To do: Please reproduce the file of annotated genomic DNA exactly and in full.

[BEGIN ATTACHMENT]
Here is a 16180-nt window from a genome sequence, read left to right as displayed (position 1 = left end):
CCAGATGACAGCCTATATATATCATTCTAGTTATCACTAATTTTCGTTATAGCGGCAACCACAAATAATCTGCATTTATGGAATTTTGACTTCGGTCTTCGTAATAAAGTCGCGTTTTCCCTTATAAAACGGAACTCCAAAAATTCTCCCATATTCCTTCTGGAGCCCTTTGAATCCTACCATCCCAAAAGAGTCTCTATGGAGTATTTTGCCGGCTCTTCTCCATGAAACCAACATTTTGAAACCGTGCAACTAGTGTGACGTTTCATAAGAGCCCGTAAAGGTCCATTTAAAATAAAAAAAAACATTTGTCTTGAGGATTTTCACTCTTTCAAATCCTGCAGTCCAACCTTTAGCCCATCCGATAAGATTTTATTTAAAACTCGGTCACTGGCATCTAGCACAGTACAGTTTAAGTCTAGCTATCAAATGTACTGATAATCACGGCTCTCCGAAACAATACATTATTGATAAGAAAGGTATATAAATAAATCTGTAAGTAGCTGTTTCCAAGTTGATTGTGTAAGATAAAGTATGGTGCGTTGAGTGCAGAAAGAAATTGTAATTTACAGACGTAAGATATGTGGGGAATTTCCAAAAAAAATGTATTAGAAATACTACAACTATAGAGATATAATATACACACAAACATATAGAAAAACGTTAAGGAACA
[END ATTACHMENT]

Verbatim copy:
Here is a 16180-nt window from a genome sequence, read left to right as displayed (position 1 = left end):
CCAGATGACAGCCTATATATATCATTCTAGTTATCACTAATTTTCGTTATAGCGGCAACCACAAATAATCTGCATTTATGGAATTTTGACTTCGGTCTTCGTAATAAAGTCGCGTTTTCCCTTATAAAACGGAACTCCAAAAATTCTCCCATATTCCTTCTGGAGCCCTTTGAATCCTACCATCCCAAAAGAGTCTCTATGGAGTATTTTGCCGGCTCTTCTCCATGAAACCAACATTTTGAAACCGTGCAACTAGTGTGACGTTTCATAAGAGCCCGTAAAGGTCCATTTAAAATAAAAAAAAACATTTGTCTTGAGGATTTTCACTCTTTCAAATCCTGCAGTCCAACCTTTAGCCCATCCGATAAGATTTTATTTAAAACTCGGTCACTGGCATCTAGCACAGTACAGTTTAAGTCTAGCTATCAAATGTACTGATAATCACGGCTCTCCGAAACAATACATTATTGATAAGAAAGGTATATAAATAAATCTGTAAGTAGCTGTTTCCAAGTTGATTGTGTAAGATAAAGTATGGTGCGTTGAGTGCAGAAAGAAATTGTAATTTACAGACGTAAGATATGTGGGGAATTTCCAAAAAAAATGTATTAGAAATACTACAACTATAGAGATATAATATACACACAAACATATAGAAAAACGTTAAGGAACA